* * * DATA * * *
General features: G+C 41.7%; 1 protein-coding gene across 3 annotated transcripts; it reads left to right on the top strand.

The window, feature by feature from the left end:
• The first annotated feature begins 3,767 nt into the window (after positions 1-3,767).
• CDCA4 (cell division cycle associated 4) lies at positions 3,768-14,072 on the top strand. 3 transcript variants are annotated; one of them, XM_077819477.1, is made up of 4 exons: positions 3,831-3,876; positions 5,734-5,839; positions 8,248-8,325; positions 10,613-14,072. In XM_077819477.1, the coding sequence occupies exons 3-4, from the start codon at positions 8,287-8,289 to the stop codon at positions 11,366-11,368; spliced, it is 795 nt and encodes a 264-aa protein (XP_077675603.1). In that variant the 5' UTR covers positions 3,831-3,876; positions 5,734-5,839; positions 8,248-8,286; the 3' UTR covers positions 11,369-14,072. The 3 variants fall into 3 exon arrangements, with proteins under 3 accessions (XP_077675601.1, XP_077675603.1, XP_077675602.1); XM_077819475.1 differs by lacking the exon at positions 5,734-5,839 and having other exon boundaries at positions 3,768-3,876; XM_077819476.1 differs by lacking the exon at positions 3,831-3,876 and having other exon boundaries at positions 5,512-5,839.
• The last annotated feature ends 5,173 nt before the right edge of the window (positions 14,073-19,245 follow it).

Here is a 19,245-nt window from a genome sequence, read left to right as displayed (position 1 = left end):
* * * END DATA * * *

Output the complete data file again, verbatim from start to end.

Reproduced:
General features: G+C 41.7%; 1 protein-coding gene across 3 annotated transcripts; it reads left to right on the top strand.

The window, feature by feature from the left end:
• The first annotated feature begins 3,767 nt into the window (after positions 1-3,767).
• CDCA4 (cell division cycle associated 4) lies at positions 3,768-14,072 on the top strand. 3 transcript variants are annotated; one of them, XM_077819477.1, is made up of 4 exons: positions 3,831-3,876; positions 5,734-5,839; positions 8,248-8,325; positions 10,613-14,072. In XM_077819477.1, the coding sequence occupies exons 3-4, from the start codon at positions 8,287-8,289 to the stop codon at positions 11,366-11,368; spliced, it is 795 nt and encodes a 264-aa protein (XP_077675603.1). In that variant the 5' UTR covers positions 3,831-3,876; positions 5,734-5,839; positions 8,248-8,286; the 3' UTR covers positions 11,369-14,072. The 3 variants fall into 3 exon arrangements, with proteins under 3 accessions (XP_077675601.1, XP_077675603.1, XP_077675602.1); XM_077819475.1 differs by lacking the exon at positions 5,734-5,839 and having other exon boundaries at positions 3,768-3,876; XM_077819476.1 differs by lacking the exon at positions 3,831-3,876 and having other exon boundaries at positions 5,512-5,839.
• The last annotated feature ends 5,173 nt before the right edge of the window (positions 14,073-19,245 follow it).

Here is a 19,245-nt window from a genome sequence, read left to right as displayed (position 1 = left end):